The pendulum, as is the case in most state assembly elections, swings between the two principal opponents with one or the other party taking turns to rule the state. As soon as the tenure of one party would come to an end, it was almost a given that the rival would win the next election. In recent years though, the situation has become interesting with the emergence of a third force as was the case in Punjab in 2017. This was the election when the Aam Aadmi Party (AAP) entered the fray with a bang.
Back then, political circles in Punjab were absolutely clueless about which way the wind was blowing - just as is the case now with the Karnataka elections, counting for is scheduled for May 15. For Punjab, the exit polls did nothing to help matters. To the contrary, these polls further muddied the scenario. Some polls predicted that the Congress would win and many others placed theirs bets on the AAP. The buzz created by the AAP and its unconventional ‘never-seen-before’ election campaign misled many experienced journalists to write that the rookie party had a good chance of winning. The only unanimity was on the Akali-BJP combine being booted out of power.
Compare that to the events in Karnataka where this crystal ball gazing has become more obscure after the first few exit polls were released on the evening of May 12. In fact, it prompted many to joke on Twitter that the exit polls themselves were hung! This was because the first two exit polls done by major news channels - India Today-My Axis and Times Now-VMR - put the Congress in the lead, whereas two others - News X-CNX and ABP-C Voter - put the BJP ahead.
As at least half a dozen other exit polls came out soon after, the BJP was said to be leading the poll of polls. However, the one thing many pollsters seemed to be agreed on was that Karnataka would throw up a hung house scenario where neither party will get a simple majority of 113 in the 224-member house, requiring the help of the third player, the Janata Dal (Secular).
In Punjab, if anyone came close to predicting the result, it was the India Today–My Axis poll which almost got it right when it predicted that the Congress was likely to win 62-71 seats followed by the AAP. No one really gave the outgoing Akali-BJP alliance much of a chance, but it did much better than what pollsters and journalists predicted. The AAP floundered with just 20 seats and no one was kingmaker because the Congress won a handsome 77 seats in the 117-member house. The Times Now-VMR exit poll and the C Voter India poll, both said that the AAP would win close to 60 seats, way off from the 20 it eventually won.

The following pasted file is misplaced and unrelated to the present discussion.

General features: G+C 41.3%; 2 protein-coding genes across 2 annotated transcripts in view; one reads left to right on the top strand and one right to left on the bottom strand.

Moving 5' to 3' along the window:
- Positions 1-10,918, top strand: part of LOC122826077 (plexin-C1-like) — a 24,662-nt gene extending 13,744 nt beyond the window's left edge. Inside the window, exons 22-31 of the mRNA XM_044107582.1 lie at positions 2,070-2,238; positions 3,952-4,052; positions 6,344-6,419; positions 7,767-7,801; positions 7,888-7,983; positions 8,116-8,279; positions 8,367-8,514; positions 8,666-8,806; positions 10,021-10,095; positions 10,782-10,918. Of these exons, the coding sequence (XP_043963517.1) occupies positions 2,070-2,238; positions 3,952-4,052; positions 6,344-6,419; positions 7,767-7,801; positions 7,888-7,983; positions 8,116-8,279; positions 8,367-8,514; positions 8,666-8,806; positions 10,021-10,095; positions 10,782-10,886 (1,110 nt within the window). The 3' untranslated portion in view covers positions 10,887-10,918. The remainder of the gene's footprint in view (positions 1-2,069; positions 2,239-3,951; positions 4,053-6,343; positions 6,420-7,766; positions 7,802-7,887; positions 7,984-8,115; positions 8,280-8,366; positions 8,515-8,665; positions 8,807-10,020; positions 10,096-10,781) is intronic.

Although pollsters see their work as serious business, in hindsight it is apparent that most polls should be taken with a pinch of salt because their reliability is questionable. The entertainment value of different polls, do, of course, serve to reduce the anxiety and nail-biting tension in the days leading up to counting of votes, but what really matters is getting an adequate sample size and giving equal representation to all areas. Methodology and budget constraints are big factors and possibly a reason why agencies share very little about how they conduct their exit polls.
Today, as political observers eagerly await the result in Karnataka to see if any party gets a clear majority or whether a 'kingmaker' will indeed be necessary, they could well take a leaf from the Punjab experience which went through similar throes of uncertainty in February 2017.